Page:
Knowing who your customer is (and is not) is critical to your ability to acquire more customers, to retain the customers you acquire, and to grow your business.
THE CUSTOMER PROFILE
A customer profile is an understanding of who your customer is and what makes them tick. This is slightly different than a customer segment in that a customer segment looks solely at attributes rather than attributes and reasons for those attributes.
Understanding who your customer is and what drives them empowers you to engage them, find more of them in their “natural habitat”, give them more of what they want, and to build authentic relationships with them. In turn, all of this “understanding” helps you to scale your business.
HOW I VIEW A CUSTOMER PROFILE
Understanding a customer profile can be broken down a few ways. I like to dive into the details of customer profiles by first looking at the traffic source (i.e. how did someone get to the site) then I like to use qualitative information and analytics to answer the following questions for that traffic source so that I may understand the type of customer that visitor may be:
- Why are they visiting the site?
- What gets them excited to come back to the site?
- What gets them excited enough to share the site?
- What is the point of conversion?
The questions above can be answered both via analytics and qualitative feedback.
On the qualitative side of things tools like Survey i.o. and Zopim give you a way to understand what a user/ customer is thinking and feeling about your site:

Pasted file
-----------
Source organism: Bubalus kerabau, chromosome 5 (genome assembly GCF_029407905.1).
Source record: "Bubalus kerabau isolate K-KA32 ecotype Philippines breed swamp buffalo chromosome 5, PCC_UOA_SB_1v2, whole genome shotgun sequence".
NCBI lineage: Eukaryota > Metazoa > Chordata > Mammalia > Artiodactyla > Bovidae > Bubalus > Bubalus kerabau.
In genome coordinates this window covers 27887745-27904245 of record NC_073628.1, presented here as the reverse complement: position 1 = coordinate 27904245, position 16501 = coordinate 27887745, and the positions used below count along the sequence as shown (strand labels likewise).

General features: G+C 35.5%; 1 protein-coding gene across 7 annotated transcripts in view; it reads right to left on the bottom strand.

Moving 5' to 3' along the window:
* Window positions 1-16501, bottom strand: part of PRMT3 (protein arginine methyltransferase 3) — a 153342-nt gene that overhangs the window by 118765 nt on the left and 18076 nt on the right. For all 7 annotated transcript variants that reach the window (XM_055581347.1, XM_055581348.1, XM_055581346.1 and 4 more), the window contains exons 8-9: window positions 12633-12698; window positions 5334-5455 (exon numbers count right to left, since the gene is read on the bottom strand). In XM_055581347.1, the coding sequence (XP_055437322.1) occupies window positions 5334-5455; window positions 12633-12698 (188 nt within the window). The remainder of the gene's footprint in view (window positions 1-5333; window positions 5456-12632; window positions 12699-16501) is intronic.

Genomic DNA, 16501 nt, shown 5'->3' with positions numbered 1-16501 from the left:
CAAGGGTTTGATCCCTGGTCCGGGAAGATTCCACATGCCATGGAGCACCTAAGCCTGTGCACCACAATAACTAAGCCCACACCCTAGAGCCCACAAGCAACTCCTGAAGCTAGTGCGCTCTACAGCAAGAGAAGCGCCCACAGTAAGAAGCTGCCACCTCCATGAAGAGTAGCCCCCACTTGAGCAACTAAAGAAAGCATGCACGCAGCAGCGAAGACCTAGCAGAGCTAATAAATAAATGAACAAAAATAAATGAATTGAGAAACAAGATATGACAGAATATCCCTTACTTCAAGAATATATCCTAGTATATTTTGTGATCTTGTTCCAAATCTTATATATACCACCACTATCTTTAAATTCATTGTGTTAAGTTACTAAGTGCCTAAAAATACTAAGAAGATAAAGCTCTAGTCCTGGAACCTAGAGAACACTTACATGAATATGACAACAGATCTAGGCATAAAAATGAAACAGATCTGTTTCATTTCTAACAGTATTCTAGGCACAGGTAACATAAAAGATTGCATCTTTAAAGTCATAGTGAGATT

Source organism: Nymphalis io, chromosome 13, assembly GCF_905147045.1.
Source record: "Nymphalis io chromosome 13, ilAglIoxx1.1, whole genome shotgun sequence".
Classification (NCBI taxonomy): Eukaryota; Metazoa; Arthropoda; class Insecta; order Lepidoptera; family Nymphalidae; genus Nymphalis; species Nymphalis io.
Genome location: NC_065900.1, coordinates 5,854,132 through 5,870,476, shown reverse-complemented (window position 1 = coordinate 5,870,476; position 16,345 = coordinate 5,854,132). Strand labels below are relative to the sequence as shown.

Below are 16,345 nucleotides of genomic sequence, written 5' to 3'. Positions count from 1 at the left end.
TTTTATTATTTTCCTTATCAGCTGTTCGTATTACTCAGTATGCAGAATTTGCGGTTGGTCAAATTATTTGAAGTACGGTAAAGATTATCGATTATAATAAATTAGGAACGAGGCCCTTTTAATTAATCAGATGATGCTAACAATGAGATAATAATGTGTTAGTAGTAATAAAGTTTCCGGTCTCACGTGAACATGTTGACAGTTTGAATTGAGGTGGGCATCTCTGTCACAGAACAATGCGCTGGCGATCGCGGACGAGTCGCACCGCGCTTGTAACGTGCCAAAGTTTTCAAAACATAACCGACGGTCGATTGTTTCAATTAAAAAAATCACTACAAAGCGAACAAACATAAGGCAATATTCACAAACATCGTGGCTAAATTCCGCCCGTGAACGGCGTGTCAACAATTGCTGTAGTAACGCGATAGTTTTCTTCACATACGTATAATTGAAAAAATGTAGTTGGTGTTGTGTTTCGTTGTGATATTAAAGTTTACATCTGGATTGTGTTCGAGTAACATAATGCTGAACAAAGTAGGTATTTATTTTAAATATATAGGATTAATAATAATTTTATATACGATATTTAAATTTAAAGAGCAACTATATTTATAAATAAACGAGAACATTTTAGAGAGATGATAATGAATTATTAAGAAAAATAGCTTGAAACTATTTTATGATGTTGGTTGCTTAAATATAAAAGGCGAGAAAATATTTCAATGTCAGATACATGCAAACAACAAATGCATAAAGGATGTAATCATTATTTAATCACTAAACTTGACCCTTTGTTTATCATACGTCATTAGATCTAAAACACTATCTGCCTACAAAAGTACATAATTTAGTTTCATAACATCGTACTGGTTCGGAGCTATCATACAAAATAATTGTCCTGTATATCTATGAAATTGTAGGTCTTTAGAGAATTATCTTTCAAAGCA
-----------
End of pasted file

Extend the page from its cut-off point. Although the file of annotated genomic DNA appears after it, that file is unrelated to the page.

- Zopim is a live customer support tools that allows you to talk with customers in real-time. Zopim leaves a history of conversations so you can go back through and understand trends in feedback.
- Survey i.o. is a customer development tool made up of eight questions that help you understand how someone got to your site, what they like, and how it can be improved. Click here for an example.
Qualitative feedback takes time to go through. Unless a process is built around analysis qualitative feedback can also be dangerous because it can allow us to see what we want to see rather than what is being said. As such, building a process is very important!
On the analytics side I’ve used Google Analytics, KissMetrics, Facebook Interests and Likes, and expressed user preferences to understand the traffic sources customers come from, what segments of customers like what features, engagement paths, what segments of customers are likely to convert into customers (and at what rate/ likelihood), what “hot” points of conversion are, etc. In case you’re not familiar with the tools mentioned above here’s a brief description of them:
- Google Analytics is a free tool “offered by Google that generates detailed statistics about a website’s traffic and traffic sources and measures conversions and sales.”
- While Google Analytics tells you what a user is doing on your site, KissMetrics tells you who is doing what. KissMetrics lets you know how people get to your site, what they do, and which people make purchases.
- Facebook Interests and Likes are gathered by asking people to log in to your site using Facebook. There are varying levels of information you can ask for when someone signs in using Facebook. I found there is very little difference in sign up drop off when asking for the basic information and all the information.
THE BIG PICTURE
When you understand where your customers are coming from and the profiles of the customers that come from those sources you understand what is (and is not) driving your business. Below is high level graph of what this looks like:
A business cannot be all things to all people. Understanding who is passionate about your business and why they are passionate about your business is critical to developing strategies to grow your business.
My next post will provide an example of compiling a customer profile via one referral source of traffic.